This May, the freshmen students in Professor Bass's Focus course "Going Dutch: Art, Science and Discovery in Amsterdam and Beyond" traveled together to the Netherlands as a culmination of their yearlong study of the Dutch Golden Age.
Professor Nathaniel Jones delivered the paper "Greek Art in Augustan Rome: Discouse, Dedication, and Reflection" at the 25th annual Theoretical Roman Archaeology Conference, which was held this year at the University of Leicester, UK.
Professor Nathaniel Jones has been awarded the AIA/DAI Fellowship for Study in Berlin this summer. The fellowship is available to members of the Archaeological Institute of America to pursue research at the German Archaeological Institute in Berlin. While in Berlin Professor Jones will take advantage of the resources of the Institute's library and archive and the archaeological collections of the city's museums to conduct research for a book project exploring the relationships between perspectival constructions and narrative techniques in Roman art from the Republic to the late Empire.
Professor Ila Sheren a paper titled “Bears, Boundaries, and Biodiversity: The Human and the Non-human in Internet Art” at the Balance-Unbalance 2015 International Conference at Arizona State University, Tempe AZ.
Professor Kristina Kleutghen presented the Alumni Keynote address at the Fifth Annual Berkeley-Stanford Graduate Student Conference in Modern Chinese Humanities.
Professor Kristina Kleutghen presented a paper on the Japanese taste in Qing decorative arts at the Association for Asian Studies (AAS) annual meeting.
Angela Miller will be the 2015-2016 William C. Seitz Senior Fellow at the Center for Advanced Study in the Visual Arts, National Gallery of Art, Washington, D.C. Her project is: "Countermodernism: Reason and Magic in American Art at Mid-Century" on the intellectual and artistic worlds of Lincoln Kirstein and his circle.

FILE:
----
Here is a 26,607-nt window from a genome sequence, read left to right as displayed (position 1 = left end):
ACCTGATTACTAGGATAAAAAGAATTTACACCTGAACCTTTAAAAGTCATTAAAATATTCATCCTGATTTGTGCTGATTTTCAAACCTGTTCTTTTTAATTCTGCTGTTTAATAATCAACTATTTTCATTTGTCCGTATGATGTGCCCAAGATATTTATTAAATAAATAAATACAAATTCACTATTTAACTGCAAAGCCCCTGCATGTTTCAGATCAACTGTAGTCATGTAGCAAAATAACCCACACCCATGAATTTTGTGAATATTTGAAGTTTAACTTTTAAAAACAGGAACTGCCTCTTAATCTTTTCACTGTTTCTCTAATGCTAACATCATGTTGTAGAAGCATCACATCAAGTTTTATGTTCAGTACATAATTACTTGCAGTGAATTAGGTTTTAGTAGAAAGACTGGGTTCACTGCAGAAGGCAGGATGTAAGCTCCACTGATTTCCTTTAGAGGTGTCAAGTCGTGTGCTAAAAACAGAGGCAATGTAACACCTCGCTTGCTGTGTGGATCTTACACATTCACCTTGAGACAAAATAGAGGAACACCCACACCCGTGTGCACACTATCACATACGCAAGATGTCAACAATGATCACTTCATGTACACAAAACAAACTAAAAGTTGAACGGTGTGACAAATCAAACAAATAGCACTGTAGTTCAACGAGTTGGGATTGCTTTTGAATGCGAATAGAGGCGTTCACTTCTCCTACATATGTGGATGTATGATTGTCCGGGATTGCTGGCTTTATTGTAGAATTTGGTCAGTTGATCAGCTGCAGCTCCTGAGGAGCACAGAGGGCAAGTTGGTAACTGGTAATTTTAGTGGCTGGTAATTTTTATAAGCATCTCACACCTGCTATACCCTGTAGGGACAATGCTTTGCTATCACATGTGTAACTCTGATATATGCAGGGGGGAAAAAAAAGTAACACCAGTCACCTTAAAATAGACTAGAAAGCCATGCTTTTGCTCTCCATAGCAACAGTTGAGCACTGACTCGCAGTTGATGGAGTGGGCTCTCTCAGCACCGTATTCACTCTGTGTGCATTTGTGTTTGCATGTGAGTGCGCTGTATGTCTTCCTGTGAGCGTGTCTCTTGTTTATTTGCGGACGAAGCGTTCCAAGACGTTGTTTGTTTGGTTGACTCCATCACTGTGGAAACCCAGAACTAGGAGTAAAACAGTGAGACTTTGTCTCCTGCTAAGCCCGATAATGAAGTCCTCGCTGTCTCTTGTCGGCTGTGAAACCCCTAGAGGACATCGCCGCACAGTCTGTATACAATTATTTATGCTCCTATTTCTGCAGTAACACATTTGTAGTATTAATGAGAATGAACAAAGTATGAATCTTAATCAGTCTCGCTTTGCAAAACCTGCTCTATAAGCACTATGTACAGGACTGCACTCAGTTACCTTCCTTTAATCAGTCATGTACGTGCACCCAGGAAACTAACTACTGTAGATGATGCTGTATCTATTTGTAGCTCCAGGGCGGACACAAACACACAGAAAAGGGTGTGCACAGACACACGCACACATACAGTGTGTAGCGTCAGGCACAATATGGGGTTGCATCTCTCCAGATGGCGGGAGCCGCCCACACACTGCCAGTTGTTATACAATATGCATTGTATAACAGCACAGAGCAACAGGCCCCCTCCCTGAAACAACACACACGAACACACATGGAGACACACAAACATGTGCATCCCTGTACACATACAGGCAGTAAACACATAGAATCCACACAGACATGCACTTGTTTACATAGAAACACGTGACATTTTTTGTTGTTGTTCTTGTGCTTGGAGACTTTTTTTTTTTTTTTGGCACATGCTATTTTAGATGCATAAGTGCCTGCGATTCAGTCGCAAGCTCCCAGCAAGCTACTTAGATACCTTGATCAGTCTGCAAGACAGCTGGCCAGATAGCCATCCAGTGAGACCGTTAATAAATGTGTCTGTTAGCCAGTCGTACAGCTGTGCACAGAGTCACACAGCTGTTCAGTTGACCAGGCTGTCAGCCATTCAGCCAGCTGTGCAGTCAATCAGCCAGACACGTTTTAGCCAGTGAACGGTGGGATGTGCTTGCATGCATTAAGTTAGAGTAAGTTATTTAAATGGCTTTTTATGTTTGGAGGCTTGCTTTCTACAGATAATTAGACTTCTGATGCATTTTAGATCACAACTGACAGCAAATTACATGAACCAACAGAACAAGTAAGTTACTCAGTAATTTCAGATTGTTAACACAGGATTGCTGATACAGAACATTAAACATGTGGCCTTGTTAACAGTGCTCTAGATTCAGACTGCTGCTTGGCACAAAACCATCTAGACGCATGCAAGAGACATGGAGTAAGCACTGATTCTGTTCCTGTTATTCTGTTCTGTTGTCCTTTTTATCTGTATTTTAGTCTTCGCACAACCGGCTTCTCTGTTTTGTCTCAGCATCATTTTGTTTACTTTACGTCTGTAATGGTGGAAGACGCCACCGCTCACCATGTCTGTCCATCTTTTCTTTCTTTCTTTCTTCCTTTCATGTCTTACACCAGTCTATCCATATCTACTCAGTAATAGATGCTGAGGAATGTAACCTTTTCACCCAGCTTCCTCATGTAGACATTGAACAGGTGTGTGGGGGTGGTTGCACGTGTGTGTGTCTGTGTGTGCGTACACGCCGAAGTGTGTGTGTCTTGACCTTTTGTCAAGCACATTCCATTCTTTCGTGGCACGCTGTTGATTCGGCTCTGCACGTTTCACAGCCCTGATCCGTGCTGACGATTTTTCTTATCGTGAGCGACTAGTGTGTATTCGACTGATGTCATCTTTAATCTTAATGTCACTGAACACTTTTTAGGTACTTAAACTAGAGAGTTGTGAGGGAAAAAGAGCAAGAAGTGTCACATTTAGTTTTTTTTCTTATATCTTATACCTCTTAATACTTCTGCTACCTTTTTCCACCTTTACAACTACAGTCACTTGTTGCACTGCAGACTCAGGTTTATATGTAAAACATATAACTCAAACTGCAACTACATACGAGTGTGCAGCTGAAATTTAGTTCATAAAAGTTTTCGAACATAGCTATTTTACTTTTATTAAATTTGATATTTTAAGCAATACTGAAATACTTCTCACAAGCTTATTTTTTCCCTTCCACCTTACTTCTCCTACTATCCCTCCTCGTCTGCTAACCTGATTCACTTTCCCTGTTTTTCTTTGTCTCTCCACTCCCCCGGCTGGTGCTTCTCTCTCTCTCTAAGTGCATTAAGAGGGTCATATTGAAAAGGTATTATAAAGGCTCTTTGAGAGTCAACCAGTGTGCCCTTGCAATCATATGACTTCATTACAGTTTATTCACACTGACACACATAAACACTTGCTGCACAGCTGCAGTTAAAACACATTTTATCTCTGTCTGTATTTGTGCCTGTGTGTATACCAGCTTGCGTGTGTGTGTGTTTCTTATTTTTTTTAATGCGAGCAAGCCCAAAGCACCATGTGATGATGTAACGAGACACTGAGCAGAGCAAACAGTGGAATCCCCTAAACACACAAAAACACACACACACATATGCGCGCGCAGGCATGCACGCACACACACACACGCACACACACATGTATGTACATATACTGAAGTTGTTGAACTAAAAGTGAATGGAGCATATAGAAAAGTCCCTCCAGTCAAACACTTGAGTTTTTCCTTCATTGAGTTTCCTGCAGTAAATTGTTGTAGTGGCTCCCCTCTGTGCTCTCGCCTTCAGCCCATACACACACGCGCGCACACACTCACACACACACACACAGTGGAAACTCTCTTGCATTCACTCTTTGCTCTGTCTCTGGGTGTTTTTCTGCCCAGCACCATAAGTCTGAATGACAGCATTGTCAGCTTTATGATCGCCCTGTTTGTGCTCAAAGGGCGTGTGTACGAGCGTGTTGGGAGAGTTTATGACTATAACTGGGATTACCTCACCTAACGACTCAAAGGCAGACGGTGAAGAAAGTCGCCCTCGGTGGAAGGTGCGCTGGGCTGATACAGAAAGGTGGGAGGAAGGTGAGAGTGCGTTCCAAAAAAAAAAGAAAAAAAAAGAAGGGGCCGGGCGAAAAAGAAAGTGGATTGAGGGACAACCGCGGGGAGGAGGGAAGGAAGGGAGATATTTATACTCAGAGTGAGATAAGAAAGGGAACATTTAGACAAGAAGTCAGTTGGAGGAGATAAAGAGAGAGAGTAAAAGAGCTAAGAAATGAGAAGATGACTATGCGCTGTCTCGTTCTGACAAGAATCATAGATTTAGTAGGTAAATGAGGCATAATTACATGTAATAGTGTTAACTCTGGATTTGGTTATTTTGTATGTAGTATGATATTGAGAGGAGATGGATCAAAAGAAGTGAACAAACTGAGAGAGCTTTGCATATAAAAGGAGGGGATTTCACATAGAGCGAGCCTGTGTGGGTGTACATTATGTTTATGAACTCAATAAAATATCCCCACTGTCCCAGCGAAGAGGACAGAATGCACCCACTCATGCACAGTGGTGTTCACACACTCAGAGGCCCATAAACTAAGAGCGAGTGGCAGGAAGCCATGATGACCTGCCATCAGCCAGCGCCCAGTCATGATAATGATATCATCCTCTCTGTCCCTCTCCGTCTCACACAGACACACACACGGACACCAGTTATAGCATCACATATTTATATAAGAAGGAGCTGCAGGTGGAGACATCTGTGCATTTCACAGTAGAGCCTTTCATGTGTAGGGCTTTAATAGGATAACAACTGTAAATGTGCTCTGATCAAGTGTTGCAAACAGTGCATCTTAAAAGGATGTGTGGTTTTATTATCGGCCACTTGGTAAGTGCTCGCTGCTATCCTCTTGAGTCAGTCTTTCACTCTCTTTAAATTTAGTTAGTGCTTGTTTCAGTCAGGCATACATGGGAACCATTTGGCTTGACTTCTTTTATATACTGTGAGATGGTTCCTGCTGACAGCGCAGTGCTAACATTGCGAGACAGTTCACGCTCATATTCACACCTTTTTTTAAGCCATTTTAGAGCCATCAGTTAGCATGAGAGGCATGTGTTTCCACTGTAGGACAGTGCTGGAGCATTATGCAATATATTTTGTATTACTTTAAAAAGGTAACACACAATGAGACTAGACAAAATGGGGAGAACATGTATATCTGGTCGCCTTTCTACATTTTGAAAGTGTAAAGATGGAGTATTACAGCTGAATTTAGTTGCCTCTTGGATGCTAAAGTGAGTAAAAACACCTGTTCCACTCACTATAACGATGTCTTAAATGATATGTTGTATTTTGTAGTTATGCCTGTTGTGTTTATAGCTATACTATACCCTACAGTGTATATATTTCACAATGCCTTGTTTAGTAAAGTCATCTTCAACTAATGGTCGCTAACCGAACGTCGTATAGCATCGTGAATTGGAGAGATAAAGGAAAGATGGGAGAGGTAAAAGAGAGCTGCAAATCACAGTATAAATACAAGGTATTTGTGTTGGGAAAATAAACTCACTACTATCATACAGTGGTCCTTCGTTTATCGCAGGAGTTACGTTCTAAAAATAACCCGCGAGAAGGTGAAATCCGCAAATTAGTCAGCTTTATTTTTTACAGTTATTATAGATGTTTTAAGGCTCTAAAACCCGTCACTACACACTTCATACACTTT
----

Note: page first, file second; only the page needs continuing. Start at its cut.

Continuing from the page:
Professor Childs contributed an essay and served as a consultant to the Museum of Modern Art exhibition catalogue Gauguin: Metamorphoses (editor, Starr Figura), which was just awarded the 2015 Prose Award for Professional and Scholarly Excellence in Art Exhibition Catalogues, by the Association of American Publishers.
A review of Professor Childs' recent book, Vanishing Paradise: Art and Exoticism in Colonial Tahiti, appeared on H-France Reviews.
Professor Emeritus Sarantis Symeonoglou's important monograph on Thebes will be reprinted by Princeton University Press. In a hallmark reposition in this era of quick-paced digital initiatives Princeton University Press launched the Princeton Legacy Library on July 14 of this year. The Library will reprint paper copies of 3,000 out-of-print titles from the many thousands published by Princeton Press since its inception in 1905. As announced recently, the initial launch of 1200 books includes Professor Symeonoglou’s Topography of Thebes from the Bronze Age to Modern Times (1985). These print editions will also be made available digitally around the world. A decision on e-book availability is pending.
Alums, faculty, and graduate students in the Department of Art History and Archaeology were featured in a Washington Magazine article on the art auction business.
Two Americans in Paradise: Henry Adams and John La Farge on the Island of Tahiti, by Professor Elizabeth Childs, is a featured project of the National Endowment for the Humanities.
Professor Ila Sheren will present at the International Conference on Street Art and Urban Creativity (urbancreativity.org) in Lisbon, Portugal. Her paper will discuss a new way to think about the question of whether the recent proliferation of open-air galleries and museums for street art constituted a radical departure from the medium’s ethos, or whether this could recapture the ethos of an earlier, anarchic time, but update it for the present day.